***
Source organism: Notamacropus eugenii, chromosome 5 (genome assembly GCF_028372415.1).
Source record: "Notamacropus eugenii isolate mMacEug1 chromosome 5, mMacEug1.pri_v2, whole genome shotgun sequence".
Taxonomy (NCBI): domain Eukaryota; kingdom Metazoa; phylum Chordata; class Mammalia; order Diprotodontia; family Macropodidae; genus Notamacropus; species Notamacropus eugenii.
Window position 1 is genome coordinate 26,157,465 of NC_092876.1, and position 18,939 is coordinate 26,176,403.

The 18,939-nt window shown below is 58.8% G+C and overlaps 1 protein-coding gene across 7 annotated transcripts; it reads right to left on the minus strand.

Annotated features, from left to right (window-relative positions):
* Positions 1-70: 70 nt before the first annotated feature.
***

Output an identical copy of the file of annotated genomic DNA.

Source organism: Notamacropus eugenii, chromosome 5 (genome assembly GCF_028372415.1).
Source record: "Notamacropus eugenii isolate mMacEug1 chromosome 5, mMacEug1.pri_v2, whole genome shotgun sequence".
Taxonomy (NCBI): domain Eukaryota; kingdom Metazoa; phylum Chordata; class Mammalia; order Diprotodontia; family Macropodidae; genus Notamacropus; species Notamacropus eugenii.
Window position 1 is genome coordinate 26,157,465 of NC_092876.1, and position 18,939 is coordinate 26,176,403.

The 18,939-nt window shown below is 58.8% G+C and overlaps 1 protein-coding gene across 7 annotated transcripts; it reads right to left on the minus strand.

Annotated features, from left to right (window-relative positions):
* Positions 1-70: 70 nt before the first annotated feature.